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Omicron in RI: First patient identified

Omicron has been detected in RI, according to an announcement this afternoon from the office of Governor Daniel McKee. “The individual who tested positive is a person in their 20s who lives in Providence County and recently returned from travel in New York. The individual completed a primary vaccination series and had no record of a booster shot. Contact tracing on this case is ongoing,” the statement said.

Omicron virus variant detected by state as of Dec 8, 2021. (Source: US CDC https://www.cdc.gov/mmwr/volumes/70/wr/mm7050e1.htm?s_cid=mm7050e1_w#F1_down )

Classified as a “variant of concern” by the World Health Organization and assigned the Greek letter “Omicron” as a mnemonic, the variant (also known as “B.1.1.529” in the PANGOLIN nomenclature) of the SARS-CoV-2 virus that causes COVID-19 was first detected in South Africa in a specimen collected on Nov 9 and has since been observed worldwide, in the US first on Dec 1 and in 22 states as of Dec 8, according to an early release issued yesterday in the flagship Morbidity and Mortality Weekly Report (MMWR) by the US Centers for Disease Control and Prevention (CDC). The CDC said that of 43 Omicron patients so far identified in the US only one had been hospitalized (for two days) and none had died. (See “Omicron virus ‘variant of concern’: More transmissible, unknown if otherwise more dangerous”, by Michael Bilow, Nov 26, 2021.) While the scope of the threat may not be assessed for a few more weeks, the CDC warned that “Mutations in Omicron might increase transmissibility, confer resistance to therapeutics, or partially escape infection- or vaccine-induced immunity.”

In general, viruses mutate frequently but most mutations have no practical effect while a few mutations can give the virus a reproductive advantage, which first happened with the variant designated as “Alpha” (B.1.1.7) and later with the variant designated as “Delta” (B.1.617.2). (See “Don’t Panic: Explaining coronavirus mutations”, by Michael Bilow, Dec 26, 2020.) Despite the heightened concern about Omicron, the CDC said, as of the week ending Dec 4, nationally the Delta variant is currently estimated to account for 99.9% of infections because its significantly greater transmissibility allowed it to supplant prior variants.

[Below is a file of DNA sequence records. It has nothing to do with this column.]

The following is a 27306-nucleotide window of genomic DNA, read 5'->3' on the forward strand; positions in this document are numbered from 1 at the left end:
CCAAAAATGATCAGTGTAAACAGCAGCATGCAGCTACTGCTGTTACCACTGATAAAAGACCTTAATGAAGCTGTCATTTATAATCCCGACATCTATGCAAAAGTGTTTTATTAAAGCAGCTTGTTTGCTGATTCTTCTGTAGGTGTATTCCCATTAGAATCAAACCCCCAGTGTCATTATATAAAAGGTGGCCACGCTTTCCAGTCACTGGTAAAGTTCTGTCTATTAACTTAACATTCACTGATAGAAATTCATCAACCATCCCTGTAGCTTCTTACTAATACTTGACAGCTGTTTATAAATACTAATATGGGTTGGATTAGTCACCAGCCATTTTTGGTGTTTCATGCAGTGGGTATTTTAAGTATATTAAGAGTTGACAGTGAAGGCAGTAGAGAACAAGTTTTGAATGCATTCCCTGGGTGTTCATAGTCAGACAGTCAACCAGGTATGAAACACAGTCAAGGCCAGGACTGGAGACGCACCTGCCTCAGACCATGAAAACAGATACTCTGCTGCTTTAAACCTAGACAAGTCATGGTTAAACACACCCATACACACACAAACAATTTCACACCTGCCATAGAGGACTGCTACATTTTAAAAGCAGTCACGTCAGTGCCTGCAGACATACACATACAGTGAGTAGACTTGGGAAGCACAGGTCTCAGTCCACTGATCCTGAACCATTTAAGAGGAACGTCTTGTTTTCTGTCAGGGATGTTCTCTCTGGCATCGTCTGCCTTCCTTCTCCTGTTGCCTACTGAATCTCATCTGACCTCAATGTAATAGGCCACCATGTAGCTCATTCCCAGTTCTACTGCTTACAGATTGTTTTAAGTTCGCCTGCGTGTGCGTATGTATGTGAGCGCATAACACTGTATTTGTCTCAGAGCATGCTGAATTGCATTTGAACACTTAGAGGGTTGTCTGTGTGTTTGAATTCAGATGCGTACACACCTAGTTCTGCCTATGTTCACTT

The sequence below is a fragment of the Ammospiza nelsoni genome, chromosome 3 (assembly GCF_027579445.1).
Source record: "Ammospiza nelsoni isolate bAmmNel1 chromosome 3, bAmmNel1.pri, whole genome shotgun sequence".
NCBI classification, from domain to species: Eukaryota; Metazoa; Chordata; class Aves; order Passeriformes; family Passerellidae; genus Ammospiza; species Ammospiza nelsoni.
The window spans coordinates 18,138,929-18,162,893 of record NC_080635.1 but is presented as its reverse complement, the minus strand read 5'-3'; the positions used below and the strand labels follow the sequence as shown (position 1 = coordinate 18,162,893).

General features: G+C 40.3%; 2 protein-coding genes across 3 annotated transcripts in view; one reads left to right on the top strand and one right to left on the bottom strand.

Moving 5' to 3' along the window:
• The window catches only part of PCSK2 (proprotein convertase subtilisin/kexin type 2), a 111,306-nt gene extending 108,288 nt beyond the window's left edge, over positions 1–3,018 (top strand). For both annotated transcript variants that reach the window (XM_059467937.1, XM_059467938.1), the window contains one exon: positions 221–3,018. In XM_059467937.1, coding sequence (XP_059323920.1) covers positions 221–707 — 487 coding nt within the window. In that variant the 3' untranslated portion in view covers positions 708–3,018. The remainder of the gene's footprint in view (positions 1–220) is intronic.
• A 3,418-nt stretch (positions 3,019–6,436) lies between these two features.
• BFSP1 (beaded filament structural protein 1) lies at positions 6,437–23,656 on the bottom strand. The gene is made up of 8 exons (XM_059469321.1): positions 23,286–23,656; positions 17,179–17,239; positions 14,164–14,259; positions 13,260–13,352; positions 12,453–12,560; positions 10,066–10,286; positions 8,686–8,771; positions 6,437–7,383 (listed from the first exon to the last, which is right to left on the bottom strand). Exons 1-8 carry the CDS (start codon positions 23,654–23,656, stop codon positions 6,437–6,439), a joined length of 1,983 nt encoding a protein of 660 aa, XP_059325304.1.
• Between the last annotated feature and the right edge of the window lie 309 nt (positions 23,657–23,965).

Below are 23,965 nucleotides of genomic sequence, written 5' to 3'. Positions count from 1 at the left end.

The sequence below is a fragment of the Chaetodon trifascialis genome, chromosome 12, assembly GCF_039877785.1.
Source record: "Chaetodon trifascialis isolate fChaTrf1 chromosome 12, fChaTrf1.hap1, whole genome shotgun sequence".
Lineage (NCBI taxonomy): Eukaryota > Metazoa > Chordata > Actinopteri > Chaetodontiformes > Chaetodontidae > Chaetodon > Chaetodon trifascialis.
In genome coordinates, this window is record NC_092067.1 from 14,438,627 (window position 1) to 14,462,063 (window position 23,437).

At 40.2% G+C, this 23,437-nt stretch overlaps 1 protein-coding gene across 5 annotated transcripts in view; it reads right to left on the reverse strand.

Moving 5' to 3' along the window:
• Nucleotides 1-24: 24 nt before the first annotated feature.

Chart of SARS-CoV-2 variants detected in RI, cumulative as of Dec 9, 2021. (Source: https://ri-department-of-health-covid-19-variant-data-rihealth.hub.arcgis.com/ )
Number of SARS-CoV-2 variants detected in RI by week, as of Nov 20, 2021. (Source: https://ri-department-of-health-covid-19-variant-data-rihealth.hub.arcgis.com/ )

The statement from his office quoted Gov. McKee: “We fully expected that Omicron would eventually be detected in Rhode Island as it has been in our neighboring states. I want to be clear: Rhode Island is prepared. This is not cause for panic.” The statement also quoted RI Department of Health (RIDOH) Director Nicole Alexander-Scott: “Given the recent findings of the Omicron variant in our region, it is not at all surprising that we have identified this case in Rhode Island.”

“The case was identified through the ongoing genomic surveillance program coordinated by RIDOH’s State Health Laboratories,” the statement said, quoting Alexander-Scott: “I want to thank the staff at our State Health Lab who have been working diligently to sequence more test results than ever before. Together, we can keep each other safe and healthy throughout the holiday season.”

Both McKee and Alexander-Scott emphasized that the best protection measures against the Omicron variant are the same as against the Delta variant: get vaccinated including a booster shot if eligible, practice proven public health measures such as wearing a face covering indoors and in crowded public places, maintain physical distancing, use proper ventilation, and be tested regularly. The statement said: “COVID-19 vaccine helps protect against the Omicron variant of COVID-19. However, booster doses are particularly important in providing additional protection. Everyone older than 5 years of age should get a primary series of COVID-19 vaccine. Everyone older than 16 should get a booster dose. (If you got Pfizer or Moderna for your primary series, you should get a booster dose at least six months later. If you got Johnson & Johnson [Janssen] for your primary series, you should get a booster dose at least two months later.)”

The statement said that Gov. McKee “will be announcing a comprehensive set of actions early next week to address the increased number of COVID-19 cases and alleviate pressures on our hospital systems while at the same time keeping our schools open for in-person learning and preventing economic disruptions to our small businesses. The comprehensive set of actions the governor is focused on are vaccination, testing, masking and staffing capacity. The governor is continuing to meet with his whole of government team over the weekend to finalize the executive actions he will undertake.” Although McKee said at his regular weekly press conference on Thursday that he was reluctant to resume restrictions from earlier in the pandemic such as lockdowns or indoor masking mandates, he was clear that all options were on the table.

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